Common Poultry Diseases

Small and Backyard Flocks June 13, 2013 Print Friendly and PDF

This article describes some of the common diseases that afflict poultry, as well as symptoms and indications of different types of disease. The article begins with some general information to help clarify terms commonly used in discussions of disease.

General Information 

Terminology Used

Common Signs of Illness in Poultry

Characteristics of Healthy Birds

In order to identify signs of diseases early, it is important to be familiar with the characteristics of a healthy bird. A healthy bird displays the following traits:

  • Erect stance with head and tail elevated
  • Bright red comb and wattles
  • Filled-out face parts
  • Bright and alert eyes
  • Clean nostrils
  • Smooth, neat, clean feathers
  • Filled-out legs
  • Joints that are smooth and cool to the touch
  • Weight that is typical for the type and age of the bird
  • Powerful movements when struggling
  • Scales on the legs and feet that are clean and waxy in appearance
  • Color of the skin that is characteristic for the breed and strain of bird, as well as the age and state of production 

In addition, a healthy bird eats and drinks frequently and displays no signs of respiratory distress.

Diseases of the respiratory system

Viral Infections

Bacterial Infections

Fungal Infections

Mycoplasmal Infections

Diseases of the Nervous System

Viral Infections

Bacterial Infections

Fungal Infections

Diseases Affecting the Intestinal System

Viral Infections

Bacterial Infections


Causes of Lameness

Viral Infections

Bacterial Infections

Nutritional Conditions

Mycoplasmal Infections

Mycoplasmas are bacteria that lack a cell wall.

Mycoplasma gallisepticum

Clinical signs of infection by Mycoplasma gallisepticum include the following:

  • Coughing
  • Sneezing
  • Shaking of the head
  • Rales
  • Gasping
  • Discharge from the eyes
  • Discharge from the nose
  • Swelling of the face and/or wattles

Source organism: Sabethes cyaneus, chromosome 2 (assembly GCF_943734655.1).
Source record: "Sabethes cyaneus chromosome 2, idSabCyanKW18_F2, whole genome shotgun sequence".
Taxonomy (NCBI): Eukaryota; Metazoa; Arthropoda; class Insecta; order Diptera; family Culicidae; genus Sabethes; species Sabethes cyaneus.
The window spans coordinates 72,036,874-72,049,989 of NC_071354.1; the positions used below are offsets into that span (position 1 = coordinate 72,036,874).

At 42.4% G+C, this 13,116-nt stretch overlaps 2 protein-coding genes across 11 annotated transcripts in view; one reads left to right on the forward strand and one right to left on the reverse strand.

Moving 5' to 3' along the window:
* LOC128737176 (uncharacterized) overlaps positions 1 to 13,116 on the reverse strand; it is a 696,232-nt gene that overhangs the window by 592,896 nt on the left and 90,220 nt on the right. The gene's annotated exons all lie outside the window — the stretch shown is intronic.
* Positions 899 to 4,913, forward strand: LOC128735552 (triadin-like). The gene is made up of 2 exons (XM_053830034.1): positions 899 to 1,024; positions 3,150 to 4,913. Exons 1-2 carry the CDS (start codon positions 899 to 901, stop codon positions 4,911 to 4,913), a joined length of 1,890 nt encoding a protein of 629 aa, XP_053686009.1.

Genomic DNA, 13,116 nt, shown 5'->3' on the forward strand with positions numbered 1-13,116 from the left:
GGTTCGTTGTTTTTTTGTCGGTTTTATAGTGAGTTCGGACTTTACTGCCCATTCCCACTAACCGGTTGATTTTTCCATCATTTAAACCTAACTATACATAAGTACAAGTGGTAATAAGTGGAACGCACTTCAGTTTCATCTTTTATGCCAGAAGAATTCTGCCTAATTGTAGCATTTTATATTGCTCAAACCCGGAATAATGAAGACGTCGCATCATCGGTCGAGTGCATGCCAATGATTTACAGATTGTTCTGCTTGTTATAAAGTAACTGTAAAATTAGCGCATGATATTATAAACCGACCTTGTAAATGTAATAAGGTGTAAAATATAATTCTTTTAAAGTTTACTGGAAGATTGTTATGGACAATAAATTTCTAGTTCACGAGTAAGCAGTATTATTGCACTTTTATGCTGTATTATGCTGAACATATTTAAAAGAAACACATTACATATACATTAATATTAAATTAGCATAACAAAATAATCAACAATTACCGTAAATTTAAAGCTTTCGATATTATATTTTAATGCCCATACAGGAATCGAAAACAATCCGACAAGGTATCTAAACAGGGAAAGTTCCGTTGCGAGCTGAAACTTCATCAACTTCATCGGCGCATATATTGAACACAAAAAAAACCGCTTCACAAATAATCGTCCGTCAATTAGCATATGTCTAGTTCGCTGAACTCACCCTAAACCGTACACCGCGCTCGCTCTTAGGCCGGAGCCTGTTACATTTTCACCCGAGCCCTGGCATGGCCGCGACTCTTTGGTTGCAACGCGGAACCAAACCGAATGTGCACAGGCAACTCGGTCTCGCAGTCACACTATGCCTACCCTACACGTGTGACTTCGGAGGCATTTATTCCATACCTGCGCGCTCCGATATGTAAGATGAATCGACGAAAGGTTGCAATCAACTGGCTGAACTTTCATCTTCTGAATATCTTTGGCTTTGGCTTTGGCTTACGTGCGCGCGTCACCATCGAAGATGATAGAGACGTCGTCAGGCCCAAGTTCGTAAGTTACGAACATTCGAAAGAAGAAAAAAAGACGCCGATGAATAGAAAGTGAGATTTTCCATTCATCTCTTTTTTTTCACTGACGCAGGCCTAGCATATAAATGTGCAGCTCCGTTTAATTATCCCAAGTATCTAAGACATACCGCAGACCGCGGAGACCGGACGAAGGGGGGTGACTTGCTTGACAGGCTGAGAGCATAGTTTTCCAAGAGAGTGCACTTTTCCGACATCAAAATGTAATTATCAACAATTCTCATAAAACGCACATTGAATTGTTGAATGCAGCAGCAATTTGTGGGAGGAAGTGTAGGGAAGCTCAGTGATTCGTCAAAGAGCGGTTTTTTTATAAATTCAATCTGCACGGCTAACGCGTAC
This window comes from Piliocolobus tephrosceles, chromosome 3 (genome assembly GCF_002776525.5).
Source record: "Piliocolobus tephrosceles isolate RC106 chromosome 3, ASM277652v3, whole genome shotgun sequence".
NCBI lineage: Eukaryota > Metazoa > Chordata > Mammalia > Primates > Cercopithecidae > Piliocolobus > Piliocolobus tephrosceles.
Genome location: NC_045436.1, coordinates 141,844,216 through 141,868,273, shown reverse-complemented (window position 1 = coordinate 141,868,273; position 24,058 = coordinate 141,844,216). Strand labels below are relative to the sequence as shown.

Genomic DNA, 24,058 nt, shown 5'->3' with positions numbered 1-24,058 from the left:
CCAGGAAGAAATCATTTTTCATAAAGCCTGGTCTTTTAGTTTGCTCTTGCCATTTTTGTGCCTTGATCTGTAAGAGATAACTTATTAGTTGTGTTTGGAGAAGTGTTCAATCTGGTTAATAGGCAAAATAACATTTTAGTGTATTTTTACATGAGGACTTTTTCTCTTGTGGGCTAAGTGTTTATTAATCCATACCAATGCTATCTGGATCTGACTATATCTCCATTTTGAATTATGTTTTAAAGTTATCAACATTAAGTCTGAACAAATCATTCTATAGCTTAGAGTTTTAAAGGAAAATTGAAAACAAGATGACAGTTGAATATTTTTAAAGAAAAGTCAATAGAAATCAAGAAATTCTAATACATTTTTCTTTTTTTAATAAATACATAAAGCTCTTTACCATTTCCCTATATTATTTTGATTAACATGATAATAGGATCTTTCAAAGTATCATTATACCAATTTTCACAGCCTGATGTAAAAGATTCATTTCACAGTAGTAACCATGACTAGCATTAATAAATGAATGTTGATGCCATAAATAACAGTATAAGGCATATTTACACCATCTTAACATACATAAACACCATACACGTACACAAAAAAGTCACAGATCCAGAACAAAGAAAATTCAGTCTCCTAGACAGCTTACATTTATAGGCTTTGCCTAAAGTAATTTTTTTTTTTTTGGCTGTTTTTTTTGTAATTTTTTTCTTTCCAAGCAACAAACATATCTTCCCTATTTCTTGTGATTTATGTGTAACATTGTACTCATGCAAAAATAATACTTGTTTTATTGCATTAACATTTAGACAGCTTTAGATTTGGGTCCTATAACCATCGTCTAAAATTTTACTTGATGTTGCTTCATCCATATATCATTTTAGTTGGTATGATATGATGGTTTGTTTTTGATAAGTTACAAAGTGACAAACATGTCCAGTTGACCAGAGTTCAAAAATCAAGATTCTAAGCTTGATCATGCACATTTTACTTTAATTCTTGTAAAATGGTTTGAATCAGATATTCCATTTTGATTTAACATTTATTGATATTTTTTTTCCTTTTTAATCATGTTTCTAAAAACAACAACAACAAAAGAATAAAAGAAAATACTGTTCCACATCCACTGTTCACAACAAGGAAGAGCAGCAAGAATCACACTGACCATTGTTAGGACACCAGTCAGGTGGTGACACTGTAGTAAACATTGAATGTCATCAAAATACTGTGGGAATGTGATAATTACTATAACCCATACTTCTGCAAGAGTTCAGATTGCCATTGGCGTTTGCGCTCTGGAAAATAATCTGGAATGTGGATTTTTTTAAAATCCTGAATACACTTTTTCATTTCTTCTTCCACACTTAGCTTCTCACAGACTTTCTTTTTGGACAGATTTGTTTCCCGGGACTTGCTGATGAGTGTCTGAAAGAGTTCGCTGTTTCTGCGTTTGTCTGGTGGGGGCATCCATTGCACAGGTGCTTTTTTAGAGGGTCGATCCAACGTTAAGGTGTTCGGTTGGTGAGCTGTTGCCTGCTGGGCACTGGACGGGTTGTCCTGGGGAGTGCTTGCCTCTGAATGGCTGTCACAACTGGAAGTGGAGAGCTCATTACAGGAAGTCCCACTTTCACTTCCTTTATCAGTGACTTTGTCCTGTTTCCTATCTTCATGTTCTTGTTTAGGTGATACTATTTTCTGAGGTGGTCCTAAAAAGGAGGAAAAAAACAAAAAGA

• Retarded growth
  • General diarrhea
  • Prostration

Mycoplasma synoviae

Clinical signs of infection by Mycoplasma synoviae include the following:

  • Sneezing
  • Shaking of the head 
  • Rales
  • Discharge from the eyes
  • Discharge from the nose 
  • Swelling of the face and/or wattles
  • Retarded growth 
  • Lameness
  • Green, watery diarrhea
  • Swollen joints

Mycoplasma meleagridis

Clinical signs of infection by Mycoplasma meleagridis include the following:

  • Coughing
  • Sneezing 
  • Rales
  • Retarded growth
  • Twisting of the head and neck (torticollis)

Diseases Affecting the Skin

Viral Infection

Bacterial Infection


Disease Affecting the Immune System

Conditions Affecting the Reproduction System

There are multiple conditions that affect the avian reproductive system.

  • Egg-bound birds are unable to expel eggs in the usual manner.
  • Prolapse in poultry occurs when the oviduct of a female bird does not retract properly after the bird lays an egg.
  • Egg peritonitis occurs when eggs are not assembled properly in a bird, and egg material fills the abdominal cavity of the bird.

Metabolic Diseases and Conditions

Poultry can suffer from a number of diseases and conditions related to metabolism.

  • Sudden death syndrome (SDS), also known as flip-over disease, is characterized by the sudden death of birds that show no clinical signs of illness. SDS is believed to be a metabolic disease related to high carbohydrate intake.
  • Ascites, also known as"'water belly," is a disease in which fluid accumulates in a bird's abdominal cavity.
  • Green muscle disease, also called deep pectoral myopathy, is a degenerative muscle disease that affects the breast tenderloin (minor pectoral muscle) deep within the breast.

For More Information

Common poultry diseases. G.D. Butcher, J.P. Jacob, and F.B. Mather, University of Florida.

Common poultry diseases in small farm flocks in Oklahoma. Stanley Vanhooser, Oklahoma State University.

Common poultry diseases. Mississippi State University.

Avian disease fact sheet. Phil Clauer, Virginia Tech.

Common diseases of chickens, turkeys and gamebirds. Julie Helm, Clemson University.

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This work is supported by the USDA National Institute of Food and Agriculture, New Technologies for Ag Extension project.